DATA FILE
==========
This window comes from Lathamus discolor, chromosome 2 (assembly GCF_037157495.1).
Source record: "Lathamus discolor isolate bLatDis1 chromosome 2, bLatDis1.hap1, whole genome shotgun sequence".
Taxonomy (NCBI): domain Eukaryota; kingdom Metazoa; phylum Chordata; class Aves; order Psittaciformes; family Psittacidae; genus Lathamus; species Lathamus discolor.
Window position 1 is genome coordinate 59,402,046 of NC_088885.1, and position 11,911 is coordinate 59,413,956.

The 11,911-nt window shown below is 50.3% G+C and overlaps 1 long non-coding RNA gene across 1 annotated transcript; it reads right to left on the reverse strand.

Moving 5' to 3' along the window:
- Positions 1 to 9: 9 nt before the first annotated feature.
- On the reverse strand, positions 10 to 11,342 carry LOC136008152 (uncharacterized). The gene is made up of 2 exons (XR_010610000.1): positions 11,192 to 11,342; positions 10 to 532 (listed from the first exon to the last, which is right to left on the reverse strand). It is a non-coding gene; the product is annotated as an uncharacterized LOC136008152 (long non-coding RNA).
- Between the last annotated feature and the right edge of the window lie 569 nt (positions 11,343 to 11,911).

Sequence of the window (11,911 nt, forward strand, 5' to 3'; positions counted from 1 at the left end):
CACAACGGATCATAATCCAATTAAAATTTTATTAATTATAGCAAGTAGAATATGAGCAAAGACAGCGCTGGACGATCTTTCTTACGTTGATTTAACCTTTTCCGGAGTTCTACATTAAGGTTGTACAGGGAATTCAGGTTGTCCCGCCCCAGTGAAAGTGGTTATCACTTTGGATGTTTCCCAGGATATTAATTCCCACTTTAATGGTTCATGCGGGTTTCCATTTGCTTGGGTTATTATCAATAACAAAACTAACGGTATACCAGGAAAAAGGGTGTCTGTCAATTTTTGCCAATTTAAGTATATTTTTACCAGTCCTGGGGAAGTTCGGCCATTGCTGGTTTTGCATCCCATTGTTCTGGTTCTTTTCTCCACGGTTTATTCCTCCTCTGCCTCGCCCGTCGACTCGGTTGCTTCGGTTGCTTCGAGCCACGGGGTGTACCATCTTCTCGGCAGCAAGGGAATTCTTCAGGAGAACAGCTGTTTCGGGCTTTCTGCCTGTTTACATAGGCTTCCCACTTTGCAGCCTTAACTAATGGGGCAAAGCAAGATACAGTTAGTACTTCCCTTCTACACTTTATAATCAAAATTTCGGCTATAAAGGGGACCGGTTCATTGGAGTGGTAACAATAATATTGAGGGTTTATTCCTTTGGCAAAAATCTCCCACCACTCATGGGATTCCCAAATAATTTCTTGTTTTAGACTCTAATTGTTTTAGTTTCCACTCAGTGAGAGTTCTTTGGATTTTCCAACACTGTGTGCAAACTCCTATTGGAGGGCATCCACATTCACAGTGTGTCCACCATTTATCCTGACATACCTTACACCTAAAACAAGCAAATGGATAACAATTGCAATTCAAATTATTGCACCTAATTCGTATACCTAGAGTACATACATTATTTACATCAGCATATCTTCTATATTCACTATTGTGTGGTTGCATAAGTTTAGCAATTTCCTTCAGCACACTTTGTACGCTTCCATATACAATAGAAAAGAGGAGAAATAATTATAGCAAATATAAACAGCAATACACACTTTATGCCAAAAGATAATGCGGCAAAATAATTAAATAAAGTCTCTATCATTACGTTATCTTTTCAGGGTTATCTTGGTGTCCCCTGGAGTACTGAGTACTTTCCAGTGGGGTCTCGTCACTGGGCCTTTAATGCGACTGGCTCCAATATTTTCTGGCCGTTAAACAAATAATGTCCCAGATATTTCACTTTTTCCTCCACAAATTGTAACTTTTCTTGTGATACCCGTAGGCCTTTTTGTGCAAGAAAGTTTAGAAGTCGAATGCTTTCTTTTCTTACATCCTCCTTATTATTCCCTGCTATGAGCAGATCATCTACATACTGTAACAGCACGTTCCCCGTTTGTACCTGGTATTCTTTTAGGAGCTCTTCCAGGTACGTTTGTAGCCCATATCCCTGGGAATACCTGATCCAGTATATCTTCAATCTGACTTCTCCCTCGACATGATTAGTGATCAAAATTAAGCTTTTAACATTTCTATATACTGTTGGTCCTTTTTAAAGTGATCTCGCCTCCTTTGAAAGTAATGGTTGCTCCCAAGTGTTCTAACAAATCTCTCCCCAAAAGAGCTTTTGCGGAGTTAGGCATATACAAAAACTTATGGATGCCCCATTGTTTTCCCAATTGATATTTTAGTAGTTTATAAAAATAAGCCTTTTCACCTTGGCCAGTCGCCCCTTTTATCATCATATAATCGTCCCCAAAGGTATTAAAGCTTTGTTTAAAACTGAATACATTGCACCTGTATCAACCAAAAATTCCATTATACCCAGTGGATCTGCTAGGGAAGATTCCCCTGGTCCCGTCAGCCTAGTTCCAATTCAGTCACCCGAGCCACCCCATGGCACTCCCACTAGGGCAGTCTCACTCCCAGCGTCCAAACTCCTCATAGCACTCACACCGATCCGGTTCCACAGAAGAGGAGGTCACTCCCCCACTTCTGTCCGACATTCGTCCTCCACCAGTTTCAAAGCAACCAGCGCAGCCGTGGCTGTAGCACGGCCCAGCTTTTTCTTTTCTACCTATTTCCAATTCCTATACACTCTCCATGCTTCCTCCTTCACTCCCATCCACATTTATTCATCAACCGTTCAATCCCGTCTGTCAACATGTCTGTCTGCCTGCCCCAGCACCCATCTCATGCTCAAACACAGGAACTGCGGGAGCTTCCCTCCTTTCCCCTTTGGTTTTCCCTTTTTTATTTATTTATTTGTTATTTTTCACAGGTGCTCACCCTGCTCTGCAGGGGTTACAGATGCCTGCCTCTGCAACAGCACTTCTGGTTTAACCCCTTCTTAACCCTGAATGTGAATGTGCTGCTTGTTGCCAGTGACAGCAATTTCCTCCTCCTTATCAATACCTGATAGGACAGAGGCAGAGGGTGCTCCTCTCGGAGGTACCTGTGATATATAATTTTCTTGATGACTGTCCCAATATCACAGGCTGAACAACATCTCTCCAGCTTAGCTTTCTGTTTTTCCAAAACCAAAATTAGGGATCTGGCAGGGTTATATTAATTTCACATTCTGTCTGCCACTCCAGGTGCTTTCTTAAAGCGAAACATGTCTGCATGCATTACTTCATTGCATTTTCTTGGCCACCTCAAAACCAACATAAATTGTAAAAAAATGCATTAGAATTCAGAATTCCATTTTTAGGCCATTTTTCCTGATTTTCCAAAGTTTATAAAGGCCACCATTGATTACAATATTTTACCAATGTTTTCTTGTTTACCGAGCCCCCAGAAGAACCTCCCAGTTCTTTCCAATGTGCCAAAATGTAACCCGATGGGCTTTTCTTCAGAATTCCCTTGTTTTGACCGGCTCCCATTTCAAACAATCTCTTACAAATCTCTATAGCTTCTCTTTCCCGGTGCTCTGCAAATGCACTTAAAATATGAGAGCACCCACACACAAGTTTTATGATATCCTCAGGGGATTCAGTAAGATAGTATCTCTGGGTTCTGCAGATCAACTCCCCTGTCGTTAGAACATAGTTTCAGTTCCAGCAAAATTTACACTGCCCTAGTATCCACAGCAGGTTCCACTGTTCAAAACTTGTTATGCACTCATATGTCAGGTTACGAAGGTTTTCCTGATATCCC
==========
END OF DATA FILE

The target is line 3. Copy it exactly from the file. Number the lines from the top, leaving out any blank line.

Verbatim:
Taxonomy (NCBI): domain Eukaryota; kingdom Metazoa; phylum Chordata; class Aves; order Psittaciformes; family Psittacidae; genus Lathamus; species Lathamus discolor.